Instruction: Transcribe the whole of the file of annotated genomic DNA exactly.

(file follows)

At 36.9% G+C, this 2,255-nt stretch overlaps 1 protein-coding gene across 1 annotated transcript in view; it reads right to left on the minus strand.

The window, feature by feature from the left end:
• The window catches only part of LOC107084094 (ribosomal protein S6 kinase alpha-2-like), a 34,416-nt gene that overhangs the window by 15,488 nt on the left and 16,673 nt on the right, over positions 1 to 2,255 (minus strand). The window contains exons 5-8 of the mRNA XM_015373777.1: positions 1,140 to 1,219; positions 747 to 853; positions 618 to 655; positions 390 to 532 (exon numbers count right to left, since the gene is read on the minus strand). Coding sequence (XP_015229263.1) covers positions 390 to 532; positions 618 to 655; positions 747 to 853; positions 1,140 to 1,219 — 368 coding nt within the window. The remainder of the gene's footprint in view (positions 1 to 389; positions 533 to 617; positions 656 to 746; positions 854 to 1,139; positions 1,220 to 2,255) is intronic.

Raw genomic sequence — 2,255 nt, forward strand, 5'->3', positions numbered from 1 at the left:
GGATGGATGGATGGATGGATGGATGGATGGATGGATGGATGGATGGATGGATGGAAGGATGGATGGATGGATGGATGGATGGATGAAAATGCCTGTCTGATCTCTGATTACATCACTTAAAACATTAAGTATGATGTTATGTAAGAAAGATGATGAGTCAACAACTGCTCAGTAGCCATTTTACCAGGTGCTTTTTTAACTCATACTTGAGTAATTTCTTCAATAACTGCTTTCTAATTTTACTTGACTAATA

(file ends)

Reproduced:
At 36.9% G+C, this 2,255-nt stretch overlaps 1 protein-coding gene across 1 annotated transcript in view; it reads right to left on the minus strand.

The window, feature by feature from the left end:
• The window catches only part of LOC107084094 (ribosomal protein S6 kinase alpha-2-like), a 34,416-nt gene that overhangs the window by 15,488 nt on the left and 16,673 nt on the right, over positions 1 to 2,255 (minus strand). The window contains exons 5-8 of the mRNA XM_015373777.1: positions 1,140 to 1,219; positions 747 to 853; positions 618 to 655; positions 390 to 532 (exon numbers count right to left, since the gene is read on the minus strand). Coding sequence (XP_015229263.1) covers positions 390 to 532; positions 618 to 655; positions 747 to 853; positions 1,140 to 1,219 — 368 coding nt within the window. The remainder of the gene's footprint in view (positions 1 to 389; positions 533 to 617; positions 656 to 746; positions 854 to 1,139; positions 1,220 to 2,255) is intronic.

Raw genomic sequence — 2,255 nt, forward strand, 5'->3', positions numbered from 1 at the left:
GGATGGATGGATGGATGGATGGATGGATGGATGGATGGATGGATGGATGGATGGAAGGATGGATGGATGGATGGATGGATGGATGAAAATGCCTGTCTGATCTCTGATTACATCACTTAAAACATTAAGTATGATGTTATGTAAGAAAGATGATGAGTCAACAACTGCTCAGTAGCCATTTTACCAGGTGCTTTTTTAACTCATACTTGAGTAATTTCTTCAATAACTGCTTTCTAATTTTACTTGACTAATA